Academic journal article Fordham Urban Law Journal

An Analysis of the 2004 Nader Ballot Access Federal Court Cases

Academic journal article Fordham Urban Law Journal

An Analysis of the 2004 Nader Ballot Access Federal Court Cases

Article excerpt

"In America, it is vital that every vote count and that every vote be counted." John Kerry, concession speech of November 3, 2004. (1)

"Be it further resolved that: The Democratic Party of the United States recognizes the right to vote as the most fundamental of all rights in our democracy. And no duty of the Party is more important than protecting the sanctity of this right." Resolution passed by the 1984 Democratic National Convention.

"It is to be expected that a voter hopes to find on the ballot a candidate who comes near to reflecting his policy preferences on contemporary issues." (2)


Beginning in 1968, federal courts have generally protected the ability of voters to cast votes for minor party and presidential candidates if those candidates were significant enough to obtain regular coverage by major daily newspapers and national television networks. George Wallace, Eugene McCarthy, John B. Anderson, Ross Perot, and Ralph Nader (in 2000) were all placed on the ballot of various states by federal court injunctions, as this Article will show. (3) However, in 2004, Ralph Nader failed to get injunctive relief from any federal court in his eight federal ballot access or vote-counting cases, which were filed against certain election officials in Arizona, Hawaii, Illinois, North Carolina (two cases), Ohio (two cases), and Texas. This Article discusses each of Nader's 2004 federal ballot access cases. (4) These cases are grouped by issue: a) whether a state petition deadline is unconstitutionally early; b) whether a state requirement concerning the number of signatures is discriminatory; c) whether a state restriction on who can circulate a petition is unconstitutionally restrictive; and d) miscellaneous other issues. This Article concludes that Nader's 2004 federal ballot access cases had merit, and that the federal courts which heard these cases defied precedent, and made errors of both fact and law when they denied relief to voters who wished to vote for Nader. This Article's conclusion also shows that denial of injunctive relief completely disenfranchised tens of thousands of voters in the presidential election.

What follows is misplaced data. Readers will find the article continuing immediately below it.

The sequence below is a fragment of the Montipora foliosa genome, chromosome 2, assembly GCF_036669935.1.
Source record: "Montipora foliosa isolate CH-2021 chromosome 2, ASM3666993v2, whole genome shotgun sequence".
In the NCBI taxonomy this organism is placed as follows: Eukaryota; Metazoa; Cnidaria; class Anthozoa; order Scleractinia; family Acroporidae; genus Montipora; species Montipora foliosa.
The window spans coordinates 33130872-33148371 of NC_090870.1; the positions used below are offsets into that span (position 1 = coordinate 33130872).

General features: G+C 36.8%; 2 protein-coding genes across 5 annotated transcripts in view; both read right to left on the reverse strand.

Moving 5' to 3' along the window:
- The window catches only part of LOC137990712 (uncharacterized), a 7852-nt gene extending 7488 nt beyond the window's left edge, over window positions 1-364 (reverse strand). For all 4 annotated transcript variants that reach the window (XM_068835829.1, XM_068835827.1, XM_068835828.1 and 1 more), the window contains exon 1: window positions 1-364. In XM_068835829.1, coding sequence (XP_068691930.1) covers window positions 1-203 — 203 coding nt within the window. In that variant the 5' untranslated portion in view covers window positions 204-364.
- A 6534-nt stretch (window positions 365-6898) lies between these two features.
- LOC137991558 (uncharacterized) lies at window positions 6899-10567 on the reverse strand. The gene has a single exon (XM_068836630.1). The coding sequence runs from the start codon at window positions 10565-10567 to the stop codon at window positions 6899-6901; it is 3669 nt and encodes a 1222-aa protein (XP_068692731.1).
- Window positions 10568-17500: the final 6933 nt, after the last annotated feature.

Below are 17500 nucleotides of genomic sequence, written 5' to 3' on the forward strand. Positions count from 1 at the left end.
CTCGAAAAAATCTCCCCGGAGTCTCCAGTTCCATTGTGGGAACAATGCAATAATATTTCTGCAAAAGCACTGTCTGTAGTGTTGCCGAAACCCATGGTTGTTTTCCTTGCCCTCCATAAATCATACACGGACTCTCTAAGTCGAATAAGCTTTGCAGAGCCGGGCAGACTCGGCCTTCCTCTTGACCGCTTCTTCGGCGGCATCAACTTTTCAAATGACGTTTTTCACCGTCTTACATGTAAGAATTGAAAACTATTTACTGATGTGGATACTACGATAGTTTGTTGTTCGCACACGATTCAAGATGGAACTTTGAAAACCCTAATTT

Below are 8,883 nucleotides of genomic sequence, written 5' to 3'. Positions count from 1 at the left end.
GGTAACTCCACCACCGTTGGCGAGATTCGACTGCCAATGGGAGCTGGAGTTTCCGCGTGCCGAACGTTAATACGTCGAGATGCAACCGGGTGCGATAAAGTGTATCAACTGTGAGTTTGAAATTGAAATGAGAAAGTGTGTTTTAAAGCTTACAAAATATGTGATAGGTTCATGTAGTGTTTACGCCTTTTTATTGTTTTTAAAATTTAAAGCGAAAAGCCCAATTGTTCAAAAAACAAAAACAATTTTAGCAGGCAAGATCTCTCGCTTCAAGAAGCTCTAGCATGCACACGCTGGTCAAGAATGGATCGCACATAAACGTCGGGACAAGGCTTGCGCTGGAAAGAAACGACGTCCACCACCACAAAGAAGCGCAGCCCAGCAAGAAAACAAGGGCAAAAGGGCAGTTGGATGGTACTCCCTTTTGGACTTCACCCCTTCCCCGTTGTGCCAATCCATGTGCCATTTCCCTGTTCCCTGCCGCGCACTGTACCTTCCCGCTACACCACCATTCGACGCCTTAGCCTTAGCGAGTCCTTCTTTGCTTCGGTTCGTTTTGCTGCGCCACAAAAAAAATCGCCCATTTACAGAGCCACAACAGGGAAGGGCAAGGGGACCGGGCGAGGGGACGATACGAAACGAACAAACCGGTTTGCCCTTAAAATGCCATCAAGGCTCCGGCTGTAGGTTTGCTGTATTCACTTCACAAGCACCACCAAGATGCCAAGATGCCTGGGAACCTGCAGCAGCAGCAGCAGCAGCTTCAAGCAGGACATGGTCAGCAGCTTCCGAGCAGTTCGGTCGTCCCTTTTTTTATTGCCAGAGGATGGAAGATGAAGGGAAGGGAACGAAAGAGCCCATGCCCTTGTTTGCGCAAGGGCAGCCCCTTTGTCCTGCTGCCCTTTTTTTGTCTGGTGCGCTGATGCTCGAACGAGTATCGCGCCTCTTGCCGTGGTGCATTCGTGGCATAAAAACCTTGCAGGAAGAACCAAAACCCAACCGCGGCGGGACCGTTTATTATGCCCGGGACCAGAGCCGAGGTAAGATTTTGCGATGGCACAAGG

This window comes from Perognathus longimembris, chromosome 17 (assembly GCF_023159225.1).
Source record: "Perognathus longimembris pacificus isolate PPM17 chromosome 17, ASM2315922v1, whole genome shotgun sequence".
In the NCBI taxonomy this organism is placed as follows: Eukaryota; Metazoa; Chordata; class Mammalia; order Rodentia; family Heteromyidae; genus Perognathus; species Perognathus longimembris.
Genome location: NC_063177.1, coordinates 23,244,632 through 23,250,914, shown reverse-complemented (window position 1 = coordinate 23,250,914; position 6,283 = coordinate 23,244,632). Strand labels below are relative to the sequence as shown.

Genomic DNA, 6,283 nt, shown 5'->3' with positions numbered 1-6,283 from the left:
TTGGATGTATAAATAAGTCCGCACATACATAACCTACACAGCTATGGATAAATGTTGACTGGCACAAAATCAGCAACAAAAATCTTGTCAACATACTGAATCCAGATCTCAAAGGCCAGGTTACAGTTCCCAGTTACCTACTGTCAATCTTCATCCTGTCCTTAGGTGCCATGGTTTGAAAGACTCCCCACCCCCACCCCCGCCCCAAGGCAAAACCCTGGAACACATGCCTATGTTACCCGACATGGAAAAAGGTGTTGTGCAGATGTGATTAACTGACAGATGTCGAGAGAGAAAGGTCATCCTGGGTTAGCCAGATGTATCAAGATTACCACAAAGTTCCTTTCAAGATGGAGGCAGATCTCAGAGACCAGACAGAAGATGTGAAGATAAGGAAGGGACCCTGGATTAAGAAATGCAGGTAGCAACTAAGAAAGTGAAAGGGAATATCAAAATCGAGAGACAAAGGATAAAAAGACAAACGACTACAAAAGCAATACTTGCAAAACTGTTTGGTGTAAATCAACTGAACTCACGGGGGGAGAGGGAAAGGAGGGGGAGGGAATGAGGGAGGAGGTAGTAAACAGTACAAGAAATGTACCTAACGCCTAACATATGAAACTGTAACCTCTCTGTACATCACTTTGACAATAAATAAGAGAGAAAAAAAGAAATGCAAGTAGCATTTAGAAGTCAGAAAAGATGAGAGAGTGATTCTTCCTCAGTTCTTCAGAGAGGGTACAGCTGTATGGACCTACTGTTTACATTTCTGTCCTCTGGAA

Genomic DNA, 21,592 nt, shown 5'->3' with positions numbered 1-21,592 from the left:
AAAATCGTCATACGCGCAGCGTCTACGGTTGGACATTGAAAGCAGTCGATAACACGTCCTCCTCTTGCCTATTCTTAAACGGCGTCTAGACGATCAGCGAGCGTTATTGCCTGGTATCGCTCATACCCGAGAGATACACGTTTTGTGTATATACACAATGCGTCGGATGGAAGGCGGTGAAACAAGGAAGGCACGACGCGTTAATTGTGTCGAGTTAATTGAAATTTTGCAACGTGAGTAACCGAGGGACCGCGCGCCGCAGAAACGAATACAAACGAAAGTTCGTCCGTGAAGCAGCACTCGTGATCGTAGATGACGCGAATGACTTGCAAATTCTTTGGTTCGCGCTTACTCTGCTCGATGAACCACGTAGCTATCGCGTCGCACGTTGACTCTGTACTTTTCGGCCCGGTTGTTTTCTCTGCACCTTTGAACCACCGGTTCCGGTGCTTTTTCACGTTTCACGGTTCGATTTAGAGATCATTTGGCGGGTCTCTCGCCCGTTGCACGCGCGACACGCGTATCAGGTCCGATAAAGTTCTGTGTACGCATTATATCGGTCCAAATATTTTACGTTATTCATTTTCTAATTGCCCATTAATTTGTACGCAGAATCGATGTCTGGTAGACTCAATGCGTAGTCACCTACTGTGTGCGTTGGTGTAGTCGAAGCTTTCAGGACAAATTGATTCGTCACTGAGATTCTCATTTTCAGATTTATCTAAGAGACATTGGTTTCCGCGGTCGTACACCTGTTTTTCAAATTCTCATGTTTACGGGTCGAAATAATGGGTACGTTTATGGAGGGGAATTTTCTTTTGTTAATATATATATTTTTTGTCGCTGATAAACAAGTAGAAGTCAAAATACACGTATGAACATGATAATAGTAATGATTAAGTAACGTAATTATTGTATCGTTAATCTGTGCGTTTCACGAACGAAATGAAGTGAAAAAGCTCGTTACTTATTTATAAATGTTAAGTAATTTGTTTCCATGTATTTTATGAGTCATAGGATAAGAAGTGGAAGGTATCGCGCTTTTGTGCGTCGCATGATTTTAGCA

Ever since 1968, when the Supreme Court ordered Ohio to place George Wallace's name on its presidential ballot, (5) the federal courts have protected ballot access for whichever minor party or independent presidential candidate was running third, if the candidate was prominently mentioned in the news media and needed help from courts to get on ballots. (6) In 1976, federal courts, including the Supreme Court itself, issued injunctions requiring ten states (Delaware, (7) Florida, (8) Illinois, (9) Kansas, (10) Louisiana, (11) Michigan, (12) Missouri, (13) Nebraska, (14) Texas, (15) and Vermont) (16) to list Eugene McCarthy on November ballots. In 1980, federal courts issued injunctions requiring eight states (Florida, (17) Georgia, (18) Kentucky, (19) Maine, (20) Maryland, (21) New Mexico, (22) North Carolina, (23) and Ohio (24)) to list John B. Anderson and his running mate on their ballots. In 1992, independent candidate Ross Perot attained ballot status in all fifty states without needing to sue any state elections officials. In 1996, federal courts ruled in favor of ballot access (in time for the election) for Ross Perot's Reform Party and its national ticket in Arkansas, (25) Florida, (26) and Maine. (27) In 2000, Nader won injunctions in federal court putting him on the ballot in Illinois (28) and West Virginia. (29) Also in 2000, he won declaratory, but not injunctive relief, in South Dakota. (30)

In stark contrast, in 2004 Nader sought but failed to get injunctive relief from lower federal courts in six states: Arizona, (31) Hawaii, (32) Illinois, (33) North Carolina, (34) Ohio, (35) and Texas. (36) He also failed to obtain injunctive relief from the Supreme Court in Ohio, (37) Oregon, (38) and Pennsylvania, (39) in appeals from adverse decisions of federal and state courts. …

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